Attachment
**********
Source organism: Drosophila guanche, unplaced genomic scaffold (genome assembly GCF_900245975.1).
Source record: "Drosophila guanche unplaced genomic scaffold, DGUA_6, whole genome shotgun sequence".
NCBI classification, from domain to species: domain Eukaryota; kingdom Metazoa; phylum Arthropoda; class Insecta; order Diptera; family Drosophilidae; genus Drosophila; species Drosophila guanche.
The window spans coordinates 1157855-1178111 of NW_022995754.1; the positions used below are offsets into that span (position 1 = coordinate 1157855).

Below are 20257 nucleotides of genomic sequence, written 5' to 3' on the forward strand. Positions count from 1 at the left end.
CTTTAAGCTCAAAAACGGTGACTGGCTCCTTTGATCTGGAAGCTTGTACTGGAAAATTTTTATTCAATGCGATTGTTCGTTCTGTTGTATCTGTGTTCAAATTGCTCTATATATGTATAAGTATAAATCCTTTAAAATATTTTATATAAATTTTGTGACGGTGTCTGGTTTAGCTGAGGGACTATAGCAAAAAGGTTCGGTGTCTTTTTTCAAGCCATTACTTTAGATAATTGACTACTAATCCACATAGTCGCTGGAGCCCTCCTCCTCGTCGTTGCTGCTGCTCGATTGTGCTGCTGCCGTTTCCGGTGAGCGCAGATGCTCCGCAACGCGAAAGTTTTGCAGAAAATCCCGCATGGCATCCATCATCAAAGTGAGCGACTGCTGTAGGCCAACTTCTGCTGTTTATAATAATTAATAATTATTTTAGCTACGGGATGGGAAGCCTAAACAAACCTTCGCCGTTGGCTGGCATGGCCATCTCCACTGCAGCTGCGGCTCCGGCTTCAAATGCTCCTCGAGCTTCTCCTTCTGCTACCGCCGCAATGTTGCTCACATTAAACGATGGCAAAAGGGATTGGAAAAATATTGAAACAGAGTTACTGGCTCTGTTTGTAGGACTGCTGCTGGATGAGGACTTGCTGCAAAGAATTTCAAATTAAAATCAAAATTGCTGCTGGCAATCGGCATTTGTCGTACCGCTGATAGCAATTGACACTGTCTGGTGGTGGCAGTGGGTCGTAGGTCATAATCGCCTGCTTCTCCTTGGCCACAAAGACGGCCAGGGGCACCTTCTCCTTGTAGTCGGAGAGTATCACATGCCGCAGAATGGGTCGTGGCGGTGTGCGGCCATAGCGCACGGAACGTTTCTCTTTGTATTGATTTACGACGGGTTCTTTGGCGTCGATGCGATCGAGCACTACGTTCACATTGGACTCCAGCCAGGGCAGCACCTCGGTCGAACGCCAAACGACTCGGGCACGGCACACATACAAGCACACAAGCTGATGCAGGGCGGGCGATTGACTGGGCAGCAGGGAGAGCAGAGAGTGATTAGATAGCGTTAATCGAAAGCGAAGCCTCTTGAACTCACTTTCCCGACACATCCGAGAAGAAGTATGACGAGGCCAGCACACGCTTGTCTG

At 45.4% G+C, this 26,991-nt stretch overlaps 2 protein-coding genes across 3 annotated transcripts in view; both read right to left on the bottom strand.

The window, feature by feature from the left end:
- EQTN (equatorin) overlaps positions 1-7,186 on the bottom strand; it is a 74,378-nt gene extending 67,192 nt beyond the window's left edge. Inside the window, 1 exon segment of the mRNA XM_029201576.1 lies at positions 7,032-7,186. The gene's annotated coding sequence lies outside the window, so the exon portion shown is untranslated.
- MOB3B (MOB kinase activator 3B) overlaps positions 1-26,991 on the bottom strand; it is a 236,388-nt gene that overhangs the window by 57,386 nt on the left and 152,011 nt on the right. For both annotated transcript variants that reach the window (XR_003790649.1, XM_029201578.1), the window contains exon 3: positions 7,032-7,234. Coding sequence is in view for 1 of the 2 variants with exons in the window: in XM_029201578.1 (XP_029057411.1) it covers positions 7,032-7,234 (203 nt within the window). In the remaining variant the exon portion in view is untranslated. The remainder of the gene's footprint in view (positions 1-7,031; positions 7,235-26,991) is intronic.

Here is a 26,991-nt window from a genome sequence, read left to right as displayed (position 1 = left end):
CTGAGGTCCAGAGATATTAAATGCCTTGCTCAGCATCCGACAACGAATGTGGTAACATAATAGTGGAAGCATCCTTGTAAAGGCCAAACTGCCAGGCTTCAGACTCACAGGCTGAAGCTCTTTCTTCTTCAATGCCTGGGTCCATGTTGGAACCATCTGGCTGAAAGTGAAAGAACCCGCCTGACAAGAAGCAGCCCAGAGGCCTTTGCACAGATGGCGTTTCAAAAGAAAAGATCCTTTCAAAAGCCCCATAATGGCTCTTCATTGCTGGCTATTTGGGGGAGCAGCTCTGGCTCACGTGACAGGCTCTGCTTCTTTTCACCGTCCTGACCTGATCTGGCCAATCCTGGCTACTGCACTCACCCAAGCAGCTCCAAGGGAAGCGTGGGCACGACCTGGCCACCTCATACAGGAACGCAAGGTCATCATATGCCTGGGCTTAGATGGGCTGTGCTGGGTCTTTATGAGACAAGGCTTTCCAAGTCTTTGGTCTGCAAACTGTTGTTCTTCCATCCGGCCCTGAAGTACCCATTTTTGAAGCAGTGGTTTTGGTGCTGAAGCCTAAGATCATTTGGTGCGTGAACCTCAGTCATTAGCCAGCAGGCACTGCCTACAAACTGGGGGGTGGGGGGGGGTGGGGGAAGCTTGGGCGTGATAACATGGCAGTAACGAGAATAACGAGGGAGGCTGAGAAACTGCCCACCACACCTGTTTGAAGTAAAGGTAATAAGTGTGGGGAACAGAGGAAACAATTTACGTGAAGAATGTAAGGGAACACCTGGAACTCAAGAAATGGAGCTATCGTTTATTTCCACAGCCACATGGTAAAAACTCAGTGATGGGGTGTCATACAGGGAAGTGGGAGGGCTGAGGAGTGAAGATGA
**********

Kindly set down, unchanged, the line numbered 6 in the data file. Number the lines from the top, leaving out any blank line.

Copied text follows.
CTTTAAGCTCAAAAACGGTGACTGGCTCCTTTGATCTGGAAGCTTGTACTGGAAAATTTTTATTCAATGCGATTGTTCGTTCTGTTGTATCTGTGTTCAAATTGCTCTATATATGTATAAGTATAAATCCTTTAAAATATTTTATATAAATTTTGTGACGGTGTCTGGTTTAGCTGAGGGACTATAGCAAAAAGGTTCGGTGTCTTTTTTCAAGCCATTACTTTAGATAATTGACTACTAATCCACATAGTCGCTGGAGCCCTCCTCCTCGTCGTTGCTGCTGCTCGATTGTGCTGCTGCCGTTTCCGGTGAGCGCAGATGCTCCGCAACGCGAAAGTTTTGCAGAAAATCCCGCATGGCATCCATCATCAAAGTGAGCGACTGCTGTAGGCCAACTTCTGCTGTTTATAATAATTAATAATTATTTTAGCTACGGGATGGGAAGCCTAAACAAACCTTCGCCGTTGGCTGGCATGGCCATCTCCACTGCAGCTGCGGCTCCGGCTTCAAATGCTCCTCGAGCTTCTCCTTCTGCTACCGCCGCAATGTTGCTCACATTAAACGATGGCAAAAGGGATTGGAAAAATATTGAAACAGAGTTACTGGCTCTGTTTGTAGGACTGCTGCTGGATGAGGACTTGCTGCAAAGAATTTCAAATTAAAATCAAAATTGCTGCTGGCAATCGGCATTTGTCGTACCGCTGATAGCAATTGACACTGTCTGGTGGTGGCAGTGGGTCGTAGGTCATAATCGCCTGCTTCTCCTTGGCCACAAAGACGGCCAGGGGCACCTTCTCCTTGTAGTCGGAGAGTATCACATGCCGCAGAATGGGTCGTGGCGGTGTGCGGCCATAGCGCACGGAACGTTTCTCTTTGTATTGATTTACGACGGGTTCTTTGGCGTCGATGCGATCGAGCACTACGTTCACATTGGACTCCAGCCAGGGCAGCACCTCGGTCGAACGCCAAACGACTCGGGCACGGCACACATACAAGCACACAAGCTGATGCAGGGCGGGCGATTGACTGGGCAGCAGGGAGAGCAGAGAGTGATTAGATAGCGTTAATCGAAAGCGAAGCCTCTTGAACTCACTTTCCCGACACATCCGAGAAGAAGTATGACGAGGCCAGCACACGCTTGTCTG